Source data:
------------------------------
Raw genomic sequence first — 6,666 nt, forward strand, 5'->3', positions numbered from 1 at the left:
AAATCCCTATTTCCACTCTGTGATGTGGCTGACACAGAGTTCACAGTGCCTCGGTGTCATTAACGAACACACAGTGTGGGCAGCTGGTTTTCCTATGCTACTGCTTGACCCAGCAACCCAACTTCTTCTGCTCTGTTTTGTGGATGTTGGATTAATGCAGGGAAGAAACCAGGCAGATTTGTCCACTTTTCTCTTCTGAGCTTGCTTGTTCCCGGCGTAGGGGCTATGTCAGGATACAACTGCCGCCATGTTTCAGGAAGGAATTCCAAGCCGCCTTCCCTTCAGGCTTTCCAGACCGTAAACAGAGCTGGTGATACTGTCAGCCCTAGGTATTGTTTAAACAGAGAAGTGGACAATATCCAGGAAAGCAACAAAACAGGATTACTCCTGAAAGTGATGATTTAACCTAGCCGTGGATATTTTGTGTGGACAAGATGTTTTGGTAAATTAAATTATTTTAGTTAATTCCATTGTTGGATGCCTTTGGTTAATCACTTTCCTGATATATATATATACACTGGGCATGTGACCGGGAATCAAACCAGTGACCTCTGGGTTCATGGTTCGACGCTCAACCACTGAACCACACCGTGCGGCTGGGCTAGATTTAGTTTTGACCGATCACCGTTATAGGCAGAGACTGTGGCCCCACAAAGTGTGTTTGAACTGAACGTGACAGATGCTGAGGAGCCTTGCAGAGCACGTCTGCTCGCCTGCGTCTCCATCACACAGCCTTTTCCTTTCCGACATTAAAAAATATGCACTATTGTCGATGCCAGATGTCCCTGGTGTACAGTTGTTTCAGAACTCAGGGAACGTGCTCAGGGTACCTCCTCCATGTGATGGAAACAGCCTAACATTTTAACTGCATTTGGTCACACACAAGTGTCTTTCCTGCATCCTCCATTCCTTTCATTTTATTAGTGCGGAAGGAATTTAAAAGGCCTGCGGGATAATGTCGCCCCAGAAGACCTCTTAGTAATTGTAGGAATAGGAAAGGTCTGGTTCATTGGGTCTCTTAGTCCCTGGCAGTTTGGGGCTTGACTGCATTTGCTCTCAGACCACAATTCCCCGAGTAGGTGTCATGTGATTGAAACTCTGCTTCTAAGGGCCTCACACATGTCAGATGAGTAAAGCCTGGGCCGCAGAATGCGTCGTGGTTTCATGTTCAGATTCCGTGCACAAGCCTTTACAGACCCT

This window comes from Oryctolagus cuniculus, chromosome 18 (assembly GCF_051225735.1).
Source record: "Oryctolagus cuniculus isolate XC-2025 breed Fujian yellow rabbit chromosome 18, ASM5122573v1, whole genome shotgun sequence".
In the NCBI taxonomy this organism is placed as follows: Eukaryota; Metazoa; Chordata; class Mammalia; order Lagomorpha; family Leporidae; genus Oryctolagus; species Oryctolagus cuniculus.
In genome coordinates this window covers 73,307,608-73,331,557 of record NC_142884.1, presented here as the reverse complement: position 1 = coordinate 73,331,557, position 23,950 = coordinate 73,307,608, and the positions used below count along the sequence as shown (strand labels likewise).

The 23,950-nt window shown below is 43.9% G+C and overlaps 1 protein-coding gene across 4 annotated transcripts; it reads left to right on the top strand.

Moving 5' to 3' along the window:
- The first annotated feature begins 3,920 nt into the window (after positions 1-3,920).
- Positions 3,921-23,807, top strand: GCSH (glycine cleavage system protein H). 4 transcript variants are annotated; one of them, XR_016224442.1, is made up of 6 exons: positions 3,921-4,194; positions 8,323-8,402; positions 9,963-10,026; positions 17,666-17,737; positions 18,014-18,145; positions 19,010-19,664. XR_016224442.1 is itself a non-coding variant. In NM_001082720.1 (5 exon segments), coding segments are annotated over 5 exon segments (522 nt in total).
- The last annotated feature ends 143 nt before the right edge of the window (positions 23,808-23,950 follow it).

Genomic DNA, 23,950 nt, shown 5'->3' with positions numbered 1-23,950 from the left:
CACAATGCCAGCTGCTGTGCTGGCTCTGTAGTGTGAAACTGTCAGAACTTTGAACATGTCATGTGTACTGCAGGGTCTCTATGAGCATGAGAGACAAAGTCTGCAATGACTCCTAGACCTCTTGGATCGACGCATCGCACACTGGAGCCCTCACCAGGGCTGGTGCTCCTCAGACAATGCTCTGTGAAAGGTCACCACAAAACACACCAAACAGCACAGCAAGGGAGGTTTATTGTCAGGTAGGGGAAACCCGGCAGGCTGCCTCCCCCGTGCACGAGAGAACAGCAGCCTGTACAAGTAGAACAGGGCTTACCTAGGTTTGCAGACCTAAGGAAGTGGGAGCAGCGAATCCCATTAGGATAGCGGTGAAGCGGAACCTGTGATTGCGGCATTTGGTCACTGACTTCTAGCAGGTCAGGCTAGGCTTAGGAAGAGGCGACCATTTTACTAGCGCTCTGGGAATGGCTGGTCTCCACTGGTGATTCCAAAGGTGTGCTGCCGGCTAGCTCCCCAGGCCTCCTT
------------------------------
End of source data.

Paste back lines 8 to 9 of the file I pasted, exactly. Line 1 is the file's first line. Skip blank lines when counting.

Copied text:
Moving 5' to 3' along the window:
- The first annotated feature begins 3,920 nt into the window (after positions 1-3,920).